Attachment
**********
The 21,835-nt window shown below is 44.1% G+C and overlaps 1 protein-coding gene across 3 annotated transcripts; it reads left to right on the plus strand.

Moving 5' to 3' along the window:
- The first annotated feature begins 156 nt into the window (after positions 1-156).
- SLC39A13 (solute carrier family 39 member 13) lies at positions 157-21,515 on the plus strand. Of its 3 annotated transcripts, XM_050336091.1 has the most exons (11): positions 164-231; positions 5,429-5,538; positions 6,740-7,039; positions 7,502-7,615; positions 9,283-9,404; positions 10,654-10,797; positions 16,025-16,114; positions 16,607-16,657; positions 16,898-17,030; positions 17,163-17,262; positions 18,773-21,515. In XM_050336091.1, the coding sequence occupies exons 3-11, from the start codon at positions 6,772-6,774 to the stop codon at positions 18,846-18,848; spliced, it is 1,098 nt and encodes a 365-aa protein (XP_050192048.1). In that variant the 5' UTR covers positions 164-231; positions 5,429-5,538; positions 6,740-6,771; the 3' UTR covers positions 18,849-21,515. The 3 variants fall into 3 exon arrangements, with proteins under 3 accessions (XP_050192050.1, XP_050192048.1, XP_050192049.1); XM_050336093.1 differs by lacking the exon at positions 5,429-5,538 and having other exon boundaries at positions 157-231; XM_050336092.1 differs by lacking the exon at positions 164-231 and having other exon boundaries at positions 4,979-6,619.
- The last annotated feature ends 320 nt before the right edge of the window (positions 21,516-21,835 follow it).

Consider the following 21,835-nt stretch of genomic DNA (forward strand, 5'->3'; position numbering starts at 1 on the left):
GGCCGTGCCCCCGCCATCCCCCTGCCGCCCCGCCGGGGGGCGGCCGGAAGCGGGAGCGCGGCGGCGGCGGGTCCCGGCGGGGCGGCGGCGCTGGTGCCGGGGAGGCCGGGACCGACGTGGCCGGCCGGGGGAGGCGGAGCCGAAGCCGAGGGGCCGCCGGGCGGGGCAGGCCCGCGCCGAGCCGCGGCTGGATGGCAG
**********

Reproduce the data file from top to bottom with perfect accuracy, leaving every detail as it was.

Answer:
The 21,835-nt window shown below is 44.1% G+C and overlaps 1 protein-coding gene across 3 annotated transcripts; it reads left to right on the plus strand.

Moving 5' to 3' along the window:
- The first annotated feature begins 156 nt into the window (after positions 1-156).
- SLC39A13 (solute carrier family 39 member 13) lies at positions 157-21,515 on the plus strand. Of its 3 annotated transcripts, XM_050336091.1 has the most exons (11): positions 164-231; positions 5,429-5,538; positions 6,740-7,039; positions 7,502-7,615; positions 9,283-9,404; positions 10,654-10,797; positions 16,025-16,114; positions 16,607-16,657; positions 16,898-17,030; positions 17,163-17,262; positions 18,773-21,515. In XM_050336091.1, the coding sequence occupies exons 3-11, from the start codon at positions 6,772-6,774 to the stop codon at positions 18,846-18,848; spliced, it is 1,098 nt and encodes a 365-aa protein (XP_050192048.1). In that variant the 5' UTR covers positions 164-231; positions 5,429-5,538; positions 6,740-6,771; the 3' UTR covers positions 18,849-21,515. The 3 variants fall into 3 exon arrangements, with proteins under 3 accessions (XP_050192050.1, XP_050192048.1, XP_050192049.1); XM_050336093.1 differs by lacking the exon at positions 5,429-5,538 and having other exon boundaries at positions 157-231; XM_050336092.1 differs by lacking the exon at positions 164-231 and having other exon boundaries at positions 4,979-6,619.
- The last annotated feature ends 320 nt before the right edge of the window (positions 21,516-21,835 follow it).

Consider the following 21,835-nt stretch of genomic DNA (forward strand, 5'->3'; position numbering starts at 1 on the left):
GGCCGTGCCCCCGCCATCCCCCTGCCGCCCCGCCGGGGGGCGGCCGGAAGCGGGAGCGCGGCGGCGGCGGGTCCCGGCGGGGCGGCGGCGCTGGTGCCGGGGAGGCCGGGACCGACGTGGCCGGCCGGGGGAGGCGGAGCCGAAGCCGAGGGGCCGCCGGGCGGGGCAGGCCCGCGCCGAGCCGCGGCTGGATGGCAG